WASHINGTON (AP) — The Supreme Court seems unlikely to declare that an organizing agreement between a union and a Florida casino may have violated national labor laws.

Justices on Wednesday heard from UNITE HERE Local 355, which wants overturned a decision saying its agreement with Hollywood Greyhound Track, Inc., also known as Mardi Gras Gaming, could be illegal.

The union agreed to help win a gambling ballot initiative legalizing slot machines at racetracks, and agreed not to picket, boycott, or strike. Mardi Gras officials agreed to give the union employee addresses, access to the facility and not ask for a secret ballot election on unionizing.

Labor law says companies cannot give unions that want to represent employees something of value.

Several justices questioned whether ruling against the agreement would disrupt longstanding labor-management practices.

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  • Chief Justice John Roberts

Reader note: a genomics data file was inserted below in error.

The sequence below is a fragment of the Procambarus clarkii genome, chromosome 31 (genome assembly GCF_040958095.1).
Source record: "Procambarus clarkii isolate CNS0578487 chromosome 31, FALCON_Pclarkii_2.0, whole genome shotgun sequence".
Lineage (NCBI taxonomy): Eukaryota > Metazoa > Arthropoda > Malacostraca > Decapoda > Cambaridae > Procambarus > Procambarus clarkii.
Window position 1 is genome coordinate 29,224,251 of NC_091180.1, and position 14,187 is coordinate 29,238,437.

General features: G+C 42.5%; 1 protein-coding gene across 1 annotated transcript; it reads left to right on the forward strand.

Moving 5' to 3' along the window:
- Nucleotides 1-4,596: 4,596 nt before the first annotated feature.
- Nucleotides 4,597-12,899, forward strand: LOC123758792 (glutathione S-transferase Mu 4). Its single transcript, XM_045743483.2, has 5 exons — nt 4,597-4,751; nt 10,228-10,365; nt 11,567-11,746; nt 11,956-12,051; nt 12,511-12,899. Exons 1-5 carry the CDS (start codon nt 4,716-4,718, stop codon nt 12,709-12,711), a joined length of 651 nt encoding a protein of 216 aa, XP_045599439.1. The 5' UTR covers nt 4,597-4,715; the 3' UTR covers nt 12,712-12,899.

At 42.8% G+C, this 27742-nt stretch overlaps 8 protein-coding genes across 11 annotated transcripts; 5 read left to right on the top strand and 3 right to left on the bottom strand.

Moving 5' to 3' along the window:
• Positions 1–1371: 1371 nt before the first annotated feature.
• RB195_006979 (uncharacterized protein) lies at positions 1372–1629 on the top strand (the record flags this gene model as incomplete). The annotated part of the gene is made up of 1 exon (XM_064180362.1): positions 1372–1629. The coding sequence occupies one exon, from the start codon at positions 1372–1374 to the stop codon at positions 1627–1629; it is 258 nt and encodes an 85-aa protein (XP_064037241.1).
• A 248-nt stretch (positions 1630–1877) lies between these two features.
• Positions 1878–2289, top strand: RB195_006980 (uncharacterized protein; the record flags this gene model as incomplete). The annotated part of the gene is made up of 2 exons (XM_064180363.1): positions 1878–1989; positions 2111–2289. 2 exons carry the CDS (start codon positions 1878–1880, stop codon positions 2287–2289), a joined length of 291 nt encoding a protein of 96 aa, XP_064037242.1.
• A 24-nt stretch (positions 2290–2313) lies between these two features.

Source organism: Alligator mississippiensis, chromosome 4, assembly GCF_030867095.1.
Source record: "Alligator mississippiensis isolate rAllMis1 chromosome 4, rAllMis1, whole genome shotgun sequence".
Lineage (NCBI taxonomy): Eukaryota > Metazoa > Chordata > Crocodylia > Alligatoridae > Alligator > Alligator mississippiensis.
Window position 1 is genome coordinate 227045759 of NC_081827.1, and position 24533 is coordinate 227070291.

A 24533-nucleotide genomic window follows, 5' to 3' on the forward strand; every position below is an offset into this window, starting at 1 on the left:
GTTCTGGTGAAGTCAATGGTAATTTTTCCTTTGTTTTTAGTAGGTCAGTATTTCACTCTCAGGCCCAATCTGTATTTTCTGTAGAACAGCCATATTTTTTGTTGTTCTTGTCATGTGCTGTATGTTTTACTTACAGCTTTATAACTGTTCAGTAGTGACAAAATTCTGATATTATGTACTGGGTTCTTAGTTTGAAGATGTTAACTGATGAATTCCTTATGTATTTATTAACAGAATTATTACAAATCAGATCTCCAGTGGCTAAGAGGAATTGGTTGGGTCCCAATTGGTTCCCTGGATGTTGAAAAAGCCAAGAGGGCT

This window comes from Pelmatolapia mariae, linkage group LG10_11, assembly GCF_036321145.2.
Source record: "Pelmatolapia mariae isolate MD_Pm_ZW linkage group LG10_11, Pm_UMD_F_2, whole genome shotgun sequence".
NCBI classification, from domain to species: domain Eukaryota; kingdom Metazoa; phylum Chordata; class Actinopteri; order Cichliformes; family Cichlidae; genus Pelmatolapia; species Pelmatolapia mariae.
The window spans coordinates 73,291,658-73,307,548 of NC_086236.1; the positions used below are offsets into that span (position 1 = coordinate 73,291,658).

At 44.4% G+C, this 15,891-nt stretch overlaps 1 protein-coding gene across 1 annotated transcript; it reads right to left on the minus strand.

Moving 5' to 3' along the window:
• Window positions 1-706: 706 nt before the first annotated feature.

<a href="http://www.supremecourt.gov/about/biographies.aspx">Serving since:</a> Sept. 29, 2005

  • Antonin Scalia

    <a href="http://www.supremecourt.gov/about/biographies.aspx">Serving since:</a> Sept. 26, 1986

  • Anthony Kennedy

    <a href="http://www.supremecourt.gov/about/biographies.aspx">Serving since:</a> Feb. 18, 1988

  • Clarence Thomas

    <a href="http://www.supremecourt.gov/about/biographies.aspx">Serving since:</a> Oct. 23, 1991

  • Ruth Bader Ginsburg

    <a href="http://www.supremecourt.gov/about/biographies.aspx">Serving since:</a> Aug. 10, 1993

  • Stephen Breyer

    <a href="http://www.supremecourt.gov/about/biographies.aspx">Serving since:</a> Aug. 3, 1994

  • Samuel Alito

    <a href="http://www.supremecourt.gov/about/biographies.aspx">Serving since:</a> Jan. 31, 2006

  • Sonia Sotomayor

    <a href="http://www.supremecourt.gov/about/biographies.aspx">Serving since:</a> Aug. 8, 2009

  • Elena Kagan

    <a href="http://www.supremecourt.gov/about/biographies.aspx">Serving since:</a> Aug. 7, 2010